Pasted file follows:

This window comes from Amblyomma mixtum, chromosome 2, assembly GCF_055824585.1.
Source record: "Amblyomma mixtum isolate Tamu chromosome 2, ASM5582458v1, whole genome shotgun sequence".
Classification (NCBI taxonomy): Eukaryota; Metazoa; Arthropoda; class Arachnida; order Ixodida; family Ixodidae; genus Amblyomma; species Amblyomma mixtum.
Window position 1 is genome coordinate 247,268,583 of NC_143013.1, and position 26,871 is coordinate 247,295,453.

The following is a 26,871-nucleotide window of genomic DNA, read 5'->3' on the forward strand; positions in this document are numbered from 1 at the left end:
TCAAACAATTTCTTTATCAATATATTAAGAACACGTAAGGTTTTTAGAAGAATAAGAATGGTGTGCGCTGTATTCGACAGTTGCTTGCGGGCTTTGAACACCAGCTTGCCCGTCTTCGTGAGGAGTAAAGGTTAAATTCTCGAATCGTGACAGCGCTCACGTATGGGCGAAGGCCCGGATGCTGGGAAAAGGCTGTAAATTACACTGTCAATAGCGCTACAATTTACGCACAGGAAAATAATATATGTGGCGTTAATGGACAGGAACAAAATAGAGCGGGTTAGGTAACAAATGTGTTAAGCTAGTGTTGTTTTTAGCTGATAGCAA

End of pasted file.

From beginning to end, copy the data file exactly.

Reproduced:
This window comes from Amblyomma mixtum, chromosome 2, assembly GCF_055824585.1.
Source record: "Amblyomma mixtum isolate Tamu chromosome 2, ASM5582458v1, whole genome shotgun sequence".
Classification (NCBI taxonomy): Eukaryota; Metazoa; Arthropoda; class Arachnida; order Ixodida; family Ixodidae; genus Amblyomma; species Amblyomma mixtum.
Window position 1 is genome coordinate 247,268,583 of NC_143013.1, and position 26,871 is coordinate 247,295,453.

The following is a 26,871-nucleotide window of genomic DNA, read 5'->3' on the forward strand; positions in this document are numbered from 1 at the left end:
TCAAACAATTTCTTTATCAATATATTAAGAACACGTAAGGTTTTTAGAAGAATAAGAATGGTGTGCGCTGTATTCGACAGTTGCTTGCGGGCTTTGAACACCAGCTTGCCCGTCTTCGTGAGGAGTAAAGGTTAAATTCTCGAATCGTGACAGCGCTCACGTATGGGCGAAGGCCCGGATGCTGGGAAAAGGCTGTAAATTACACTGTCAATAGCGCTACAATTTACGCACAGGAAAATAATATATGTGGCGTTAATGGACAGGAACAAAATAGAGCGGGTTAGGTAACAAATGTGTTAAGCTAGTGTTGTTTTTAGCTGATAGCAA